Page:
Politicians .... and supervisors seem to call all the shots of late, but designers can redirect the narrative through accumulation of small acts

Too often in studio juries and lectures I hear architects say that we don’t have the agency to address “wicked” problems—that issues of equity, homelessness, economic inequality, and immigration are too complex to solve. I disagree.

We feel powerless in the face of decisions being made by politicians, corporate leaders, and supervisors. We can, however, combat that powerlessness, not through any singular hegemonic gesture, but through the accumulation of small acts that architects make: which materials to use, whom to hire, which projects to accept. These choices are not without risk, not always politically expedient, often contrary to traditional decision-making processes, and occasionally adversarial to the bottom line. Yet these micro-decisions have consequences that extend far beyond the boundaries of architecture.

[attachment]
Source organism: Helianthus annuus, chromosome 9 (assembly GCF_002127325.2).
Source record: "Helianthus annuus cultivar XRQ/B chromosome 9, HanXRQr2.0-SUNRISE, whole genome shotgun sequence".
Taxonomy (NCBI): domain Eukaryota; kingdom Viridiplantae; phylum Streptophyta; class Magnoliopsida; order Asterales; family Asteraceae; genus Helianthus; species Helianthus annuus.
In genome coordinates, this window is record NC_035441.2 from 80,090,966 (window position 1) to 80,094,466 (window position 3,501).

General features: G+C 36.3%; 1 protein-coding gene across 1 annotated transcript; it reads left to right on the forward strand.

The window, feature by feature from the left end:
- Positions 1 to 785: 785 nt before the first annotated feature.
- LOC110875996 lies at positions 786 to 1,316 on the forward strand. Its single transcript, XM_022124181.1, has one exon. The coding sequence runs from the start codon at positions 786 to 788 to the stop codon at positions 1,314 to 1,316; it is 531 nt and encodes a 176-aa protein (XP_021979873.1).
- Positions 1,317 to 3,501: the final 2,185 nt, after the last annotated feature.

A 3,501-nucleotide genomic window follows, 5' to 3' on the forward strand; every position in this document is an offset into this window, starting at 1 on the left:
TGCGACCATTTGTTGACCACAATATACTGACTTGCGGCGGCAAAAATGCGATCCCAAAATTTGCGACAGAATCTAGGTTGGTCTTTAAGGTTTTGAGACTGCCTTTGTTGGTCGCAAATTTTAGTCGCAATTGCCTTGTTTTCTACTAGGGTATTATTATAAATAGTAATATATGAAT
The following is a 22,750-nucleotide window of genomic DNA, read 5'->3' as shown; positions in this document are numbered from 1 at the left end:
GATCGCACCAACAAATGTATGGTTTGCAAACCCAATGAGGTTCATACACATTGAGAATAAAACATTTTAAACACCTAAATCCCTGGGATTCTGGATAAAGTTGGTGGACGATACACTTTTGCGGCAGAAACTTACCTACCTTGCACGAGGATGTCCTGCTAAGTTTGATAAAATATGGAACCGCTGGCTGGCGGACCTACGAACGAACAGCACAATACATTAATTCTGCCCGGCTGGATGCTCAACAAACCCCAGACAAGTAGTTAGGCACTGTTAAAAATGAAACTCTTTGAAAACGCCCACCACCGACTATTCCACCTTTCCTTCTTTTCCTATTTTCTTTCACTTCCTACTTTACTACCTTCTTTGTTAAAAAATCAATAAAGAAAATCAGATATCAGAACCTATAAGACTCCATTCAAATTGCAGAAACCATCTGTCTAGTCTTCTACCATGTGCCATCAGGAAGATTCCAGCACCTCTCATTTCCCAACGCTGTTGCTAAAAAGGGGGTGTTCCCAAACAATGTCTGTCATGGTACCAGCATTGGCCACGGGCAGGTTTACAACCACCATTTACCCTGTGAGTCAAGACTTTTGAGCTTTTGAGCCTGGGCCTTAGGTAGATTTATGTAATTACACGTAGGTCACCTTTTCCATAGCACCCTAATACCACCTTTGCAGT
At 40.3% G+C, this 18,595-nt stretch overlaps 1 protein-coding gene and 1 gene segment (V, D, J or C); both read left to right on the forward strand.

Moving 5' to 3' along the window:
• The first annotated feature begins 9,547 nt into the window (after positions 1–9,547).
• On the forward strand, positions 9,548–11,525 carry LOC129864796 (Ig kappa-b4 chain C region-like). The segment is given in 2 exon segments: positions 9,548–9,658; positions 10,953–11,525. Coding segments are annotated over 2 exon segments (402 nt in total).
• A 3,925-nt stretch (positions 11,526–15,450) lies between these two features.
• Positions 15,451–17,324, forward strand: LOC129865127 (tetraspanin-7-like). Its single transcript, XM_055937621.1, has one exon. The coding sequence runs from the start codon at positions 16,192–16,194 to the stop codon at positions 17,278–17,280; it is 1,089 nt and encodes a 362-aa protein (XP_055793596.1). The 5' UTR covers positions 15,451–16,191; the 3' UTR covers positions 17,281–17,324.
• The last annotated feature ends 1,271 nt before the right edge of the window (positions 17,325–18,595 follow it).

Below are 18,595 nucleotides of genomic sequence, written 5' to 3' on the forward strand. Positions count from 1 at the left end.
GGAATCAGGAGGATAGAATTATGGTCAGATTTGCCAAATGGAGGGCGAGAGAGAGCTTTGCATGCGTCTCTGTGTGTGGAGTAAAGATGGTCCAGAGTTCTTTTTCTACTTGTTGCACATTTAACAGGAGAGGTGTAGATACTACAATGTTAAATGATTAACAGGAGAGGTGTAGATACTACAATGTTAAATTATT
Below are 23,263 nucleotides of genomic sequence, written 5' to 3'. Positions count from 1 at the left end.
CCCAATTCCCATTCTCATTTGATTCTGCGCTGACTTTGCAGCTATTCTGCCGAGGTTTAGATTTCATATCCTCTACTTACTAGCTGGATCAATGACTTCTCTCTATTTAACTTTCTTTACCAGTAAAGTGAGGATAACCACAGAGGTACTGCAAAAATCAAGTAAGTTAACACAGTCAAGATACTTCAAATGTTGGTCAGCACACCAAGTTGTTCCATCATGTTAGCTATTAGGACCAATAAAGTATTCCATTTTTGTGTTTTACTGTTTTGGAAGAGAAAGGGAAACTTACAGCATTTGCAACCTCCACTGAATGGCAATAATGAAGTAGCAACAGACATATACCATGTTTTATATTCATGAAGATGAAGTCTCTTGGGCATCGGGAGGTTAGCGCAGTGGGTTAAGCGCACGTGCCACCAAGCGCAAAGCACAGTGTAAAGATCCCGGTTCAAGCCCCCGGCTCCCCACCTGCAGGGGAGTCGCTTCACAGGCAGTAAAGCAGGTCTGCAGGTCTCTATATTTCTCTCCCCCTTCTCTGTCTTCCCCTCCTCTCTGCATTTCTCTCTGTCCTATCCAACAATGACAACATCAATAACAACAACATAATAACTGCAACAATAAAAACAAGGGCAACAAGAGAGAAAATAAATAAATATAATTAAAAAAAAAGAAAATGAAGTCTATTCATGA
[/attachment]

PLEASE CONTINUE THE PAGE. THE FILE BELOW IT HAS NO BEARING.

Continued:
For change to be meaningful, it must come from within our discipline. As architects, we have within our disciplinary methods the means to address the thorniest issues through our micro-actions.